Are gardeners terrorists? You’d think so looking at the sign posted outside the San Diego County Fair.
This gardener took advantage of the “Furlough Friday” deal for state employees (free admission!) and checked out the offerings of the fair for the first time in half a decade. I guess the rationale of free admission was to get more people in the gate to partake of the rides and stunt food–you know, the bizarre offerings that often involve impaling something on a stick, sticking it in batter, and then deep-frying it. I searched all over for the worst of the worst stunt food but the best (worst?) I could find was a stand offering “fried Twinkie lattes”–really nothing more weird than a vanilla latte–and this trailer selling chocolate covered bacon. Neither dish really seemed to be deep fried, so I guess they’re getting with the health-conscious kick…
My main destination was the outdoor garden displays, where the main point of each display seemed to be either attracting new customers to the landscape firms there or–in the case of the non-profit institutions and garden clubs–education. The fair’s never been about landscape design as a high art, but there’s always interesting stuff there.
If there was theme to the displays this year, “edibles” seemed to be the word, keeping up the health-conscious theme of the not-deep-fried chocolate-covered bacon. This display by the San Diego Botanic Garden in Cooperation with the San Diego Water Authority won the prize for the best edible landscape. The display also won an award for the exhibit that arranged plants in a way that demonstrated “good taste.”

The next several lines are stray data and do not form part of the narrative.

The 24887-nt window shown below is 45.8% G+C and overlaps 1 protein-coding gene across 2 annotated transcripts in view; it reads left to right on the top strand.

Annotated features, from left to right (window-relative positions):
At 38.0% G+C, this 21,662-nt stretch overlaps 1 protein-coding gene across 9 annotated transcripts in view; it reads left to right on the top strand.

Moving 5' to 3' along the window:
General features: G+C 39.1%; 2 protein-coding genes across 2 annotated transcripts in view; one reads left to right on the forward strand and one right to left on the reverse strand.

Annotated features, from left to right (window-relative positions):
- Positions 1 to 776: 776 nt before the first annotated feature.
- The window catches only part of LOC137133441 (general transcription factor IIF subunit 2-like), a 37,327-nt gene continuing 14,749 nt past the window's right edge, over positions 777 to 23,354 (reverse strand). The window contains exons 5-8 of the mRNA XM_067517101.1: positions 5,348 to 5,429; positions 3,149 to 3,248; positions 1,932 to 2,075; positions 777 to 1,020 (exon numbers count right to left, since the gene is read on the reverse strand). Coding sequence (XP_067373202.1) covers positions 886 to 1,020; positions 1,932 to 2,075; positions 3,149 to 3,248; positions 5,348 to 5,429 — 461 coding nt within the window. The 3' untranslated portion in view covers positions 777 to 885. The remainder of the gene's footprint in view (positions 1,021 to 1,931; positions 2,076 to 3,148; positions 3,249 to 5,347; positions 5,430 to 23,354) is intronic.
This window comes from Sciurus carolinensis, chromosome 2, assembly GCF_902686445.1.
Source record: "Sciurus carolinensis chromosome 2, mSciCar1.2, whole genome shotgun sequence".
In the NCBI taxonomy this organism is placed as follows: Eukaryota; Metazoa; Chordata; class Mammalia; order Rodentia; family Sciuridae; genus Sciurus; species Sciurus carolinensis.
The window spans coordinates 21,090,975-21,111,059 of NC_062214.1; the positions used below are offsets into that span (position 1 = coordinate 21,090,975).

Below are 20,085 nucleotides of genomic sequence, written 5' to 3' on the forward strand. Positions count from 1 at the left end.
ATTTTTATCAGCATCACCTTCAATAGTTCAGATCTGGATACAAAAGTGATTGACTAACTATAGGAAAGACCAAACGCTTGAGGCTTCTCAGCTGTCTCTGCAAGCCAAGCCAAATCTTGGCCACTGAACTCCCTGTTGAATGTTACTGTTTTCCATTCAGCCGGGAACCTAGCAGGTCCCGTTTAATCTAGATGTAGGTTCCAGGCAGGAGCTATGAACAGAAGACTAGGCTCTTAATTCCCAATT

It featured food crops and ornamentals of all sorts as long as they fit into the purple-pink-green-silver palette, and demonstrated that a garden with veggies could be as pulled together as any other garden. In its combination of cool-weather crops (such as purple cabbage) with warm-weather ones (like basil and squash) it was also a reminder that this is a garden show than a real-world garden.
Here are a few more photos of displays that played with the edibles theme:
I kept my eye out for uses of native plants, but there were almost none. Part of that is probably because the majority of the charismatic flowering natives do their thing at the end of winter or during spring. The one main exception was a small display by native plant specialist Tree of Life Nursery.
Inside, in the adjacent exhibits building, there was a flower show going on, with roses and dahlias and gladiolus and lots of cubbies with flower arrangements. And that’s where I saw a few more natives, where they had a category for cut native flowers. So there was more monkeyflower here, along with one of the bush poppies (Dendromecon) and some matilija poppies.
Really, who doesn’t love these matilijas? The last photo is of one of them. Next post I’ll share some other sightings.